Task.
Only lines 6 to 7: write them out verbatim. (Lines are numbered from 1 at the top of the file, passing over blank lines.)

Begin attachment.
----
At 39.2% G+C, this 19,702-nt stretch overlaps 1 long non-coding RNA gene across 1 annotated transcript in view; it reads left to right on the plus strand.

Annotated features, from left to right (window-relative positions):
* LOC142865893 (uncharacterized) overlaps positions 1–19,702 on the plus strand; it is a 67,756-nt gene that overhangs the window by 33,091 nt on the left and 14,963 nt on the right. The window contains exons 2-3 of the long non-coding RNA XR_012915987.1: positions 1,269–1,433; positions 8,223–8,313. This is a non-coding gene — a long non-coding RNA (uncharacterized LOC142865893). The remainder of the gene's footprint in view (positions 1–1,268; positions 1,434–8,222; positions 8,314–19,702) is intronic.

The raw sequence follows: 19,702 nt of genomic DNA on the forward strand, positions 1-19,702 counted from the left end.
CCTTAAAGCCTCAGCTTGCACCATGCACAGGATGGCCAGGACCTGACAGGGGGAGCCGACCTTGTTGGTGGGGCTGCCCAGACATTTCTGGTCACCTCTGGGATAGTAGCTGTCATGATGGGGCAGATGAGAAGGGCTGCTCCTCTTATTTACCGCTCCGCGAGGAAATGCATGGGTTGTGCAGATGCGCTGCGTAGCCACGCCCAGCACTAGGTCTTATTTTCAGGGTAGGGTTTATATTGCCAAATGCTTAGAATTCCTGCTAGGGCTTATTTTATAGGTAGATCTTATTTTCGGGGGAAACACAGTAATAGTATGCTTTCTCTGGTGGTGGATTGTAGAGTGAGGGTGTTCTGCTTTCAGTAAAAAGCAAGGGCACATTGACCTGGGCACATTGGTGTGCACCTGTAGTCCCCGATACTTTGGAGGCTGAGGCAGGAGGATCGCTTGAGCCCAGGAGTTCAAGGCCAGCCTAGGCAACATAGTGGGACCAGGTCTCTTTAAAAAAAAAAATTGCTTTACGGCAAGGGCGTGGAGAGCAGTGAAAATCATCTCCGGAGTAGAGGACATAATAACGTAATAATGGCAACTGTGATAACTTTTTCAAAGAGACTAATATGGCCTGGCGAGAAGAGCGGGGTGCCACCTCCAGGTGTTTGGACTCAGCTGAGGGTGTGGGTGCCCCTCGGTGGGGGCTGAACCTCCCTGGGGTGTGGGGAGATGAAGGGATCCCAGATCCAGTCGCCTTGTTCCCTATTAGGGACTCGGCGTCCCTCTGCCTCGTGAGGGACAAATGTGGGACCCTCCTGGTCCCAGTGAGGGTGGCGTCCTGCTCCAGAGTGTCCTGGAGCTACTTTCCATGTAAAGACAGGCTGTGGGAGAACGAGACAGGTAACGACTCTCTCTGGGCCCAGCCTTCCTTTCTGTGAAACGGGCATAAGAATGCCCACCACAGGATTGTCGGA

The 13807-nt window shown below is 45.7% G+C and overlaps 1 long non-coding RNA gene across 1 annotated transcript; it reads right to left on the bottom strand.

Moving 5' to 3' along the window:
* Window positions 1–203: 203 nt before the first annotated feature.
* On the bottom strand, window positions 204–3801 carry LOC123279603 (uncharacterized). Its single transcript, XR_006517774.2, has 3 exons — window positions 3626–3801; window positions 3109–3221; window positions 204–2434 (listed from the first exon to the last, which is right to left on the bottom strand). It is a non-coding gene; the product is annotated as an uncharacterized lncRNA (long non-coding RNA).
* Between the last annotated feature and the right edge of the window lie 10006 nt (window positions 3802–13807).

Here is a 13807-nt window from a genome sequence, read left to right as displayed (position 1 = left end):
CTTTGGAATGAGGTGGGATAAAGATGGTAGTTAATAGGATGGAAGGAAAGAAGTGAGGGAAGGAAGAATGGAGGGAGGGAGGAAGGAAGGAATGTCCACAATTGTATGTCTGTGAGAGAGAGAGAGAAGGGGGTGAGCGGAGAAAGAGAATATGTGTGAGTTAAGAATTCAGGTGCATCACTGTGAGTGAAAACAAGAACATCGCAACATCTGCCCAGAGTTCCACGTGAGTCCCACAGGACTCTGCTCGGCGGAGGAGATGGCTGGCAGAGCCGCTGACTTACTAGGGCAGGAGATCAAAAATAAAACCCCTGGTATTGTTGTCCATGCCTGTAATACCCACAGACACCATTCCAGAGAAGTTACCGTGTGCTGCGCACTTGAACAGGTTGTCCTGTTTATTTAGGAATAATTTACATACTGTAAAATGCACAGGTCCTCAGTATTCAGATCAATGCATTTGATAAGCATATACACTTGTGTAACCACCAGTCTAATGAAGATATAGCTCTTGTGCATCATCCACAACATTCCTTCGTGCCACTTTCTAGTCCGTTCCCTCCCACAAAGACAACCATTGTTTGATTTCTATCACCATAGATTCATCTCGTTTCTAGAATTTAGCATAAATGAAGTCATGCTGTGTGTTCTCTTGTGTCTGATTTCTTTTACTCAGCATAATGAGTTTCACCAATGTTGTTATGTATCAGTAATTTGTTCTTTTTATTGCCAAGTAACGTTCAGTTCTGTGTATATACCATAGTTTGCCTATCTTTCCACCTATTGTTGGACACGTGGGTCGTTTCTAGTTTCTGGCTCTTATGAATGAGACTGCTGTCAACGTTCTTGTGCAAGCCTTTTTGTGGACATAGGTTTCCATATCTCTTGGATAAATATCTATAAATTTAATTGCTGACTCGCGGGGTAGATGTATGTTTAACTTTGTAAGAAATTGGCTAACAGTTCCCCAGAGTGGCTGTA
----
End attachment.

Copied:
The 13807-nt window shown below is 45.7% G+C and overlaps 1 long non-coding RNA gene across 1 annotated transcript; it reads right to left on the bottom strand.

Moving 5' to 3' along the window: